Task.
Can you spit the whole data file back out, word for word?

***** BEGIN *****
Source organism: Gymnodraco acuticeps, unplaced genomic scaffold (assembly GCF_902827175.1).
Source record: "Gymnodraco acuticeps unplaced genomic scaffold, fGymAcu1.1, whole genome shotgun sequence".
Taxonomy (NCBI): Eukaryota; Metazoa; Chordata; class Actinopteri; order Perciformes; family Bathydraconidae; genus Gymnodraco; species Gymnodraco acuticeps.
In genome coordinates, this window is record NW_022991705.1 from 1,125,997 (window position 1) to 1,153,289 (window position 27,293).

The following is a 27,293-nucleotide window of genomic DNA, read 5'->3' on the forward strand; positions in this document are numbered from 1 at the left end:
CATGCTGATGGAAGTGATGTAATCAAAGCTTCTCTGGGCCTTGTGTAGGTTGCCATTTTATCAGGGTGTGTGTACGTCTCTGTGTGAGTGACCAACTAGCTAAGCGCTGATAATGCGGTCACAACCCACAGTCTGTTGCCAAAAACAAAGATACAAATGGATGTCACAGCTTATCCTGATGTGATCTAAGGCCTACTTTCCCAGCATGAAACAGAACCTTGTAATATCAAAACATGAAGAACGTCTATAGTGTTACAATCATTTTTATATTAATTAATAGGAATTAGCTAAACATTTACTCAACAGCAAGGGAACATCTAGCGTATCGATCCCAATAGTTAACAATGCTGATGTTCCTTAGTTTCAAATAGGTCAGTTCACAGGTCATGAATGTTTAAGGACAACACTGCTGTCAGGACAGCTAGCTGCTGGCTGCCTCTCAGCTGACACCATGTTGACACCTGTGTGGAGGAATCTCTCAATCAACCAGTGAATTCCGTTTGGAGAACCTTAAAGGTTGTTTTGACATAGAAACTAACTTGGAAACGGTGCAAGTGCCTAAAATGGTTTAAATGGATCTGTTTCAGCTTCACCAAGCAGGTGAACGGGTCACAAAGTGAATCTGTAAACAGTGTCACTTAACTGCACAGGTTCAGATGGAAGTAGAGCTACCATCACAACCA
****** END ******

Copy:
Source organism: Gymnodraco acuticeps, unplaced genomic scaffold (assembly GCF_902827175.1).
Source record: "Gymnodraco acuticeps unplaced genomic scaffold, fGymAcu1.1, whole genome shotgun sequence".
Taxonomy (NCBI): Eukaryota; Metazoa; Chordata; class Actinopteri; order Perciformes; family Bathydraconidae; genus Gymnodraco; species Gymnodraco acuticeps.
In genome coordinates, this window is record NW_022991705.1 from 1,125,997 (window position 1) to 1,153,289 (window position 27,293).

The following is a 27,293-nucleotide window of genomic DNA, read 5'->3' on the forward strand; positions in this document are numbered from 1 at the left end:
CATGCTGATGGAAGTGATGTAATCAAAGCTTCTCTGGGCCTTGTGTAGGTTGCCATTTTATCAGGGTGTGTGTACGTCTCTGTGTGAGTGACCAACTAGCTAAGCGCTGATAATGCGGTCACAACCCACAGTCTGTTGCCAAAAACAAAGATACAAATGGATGTCACAGCTTATCCTGATGTGATCTAAGGCCTACTTTCCCAGCATGAAACAGAACCTTGTAATATCAAAACATGAAGAACGTCTATAGTGTTACAATCATTTTTATATTAATTAATAGGAATTAGCTAAACATTTACTCAACAGCAAGGGAACATCTAGCGTATCGATCCCAATAGTTAACAATGCTGATGTTCCTTAGTTTCAAATAGGTCAGTTCACAGGTCATGAATGTTTAAGGACAACACTGCTGTCAGGACAGCTAGCTGCTGGCTGCCTCTCAGCTGACACCATGTTGACACCTGTGTGGAGGAATCTCTCAATCAACCAGTGAATTCCGTTTGGAGAACCTTAAAGGTTGTTTTGACATAGAAACTAACTTGGAAACGGTGCAAGTGCCTAAAATGGTTTAAATGGATCTGTTTCAGCTTCACCAAGCAGGTGAACGGGTCACAAAGTGAATCTGTAAACAGTGTCACTTAACTGCACAGGTTCAGATGGAAGTAGAGCTACCATCACAACCA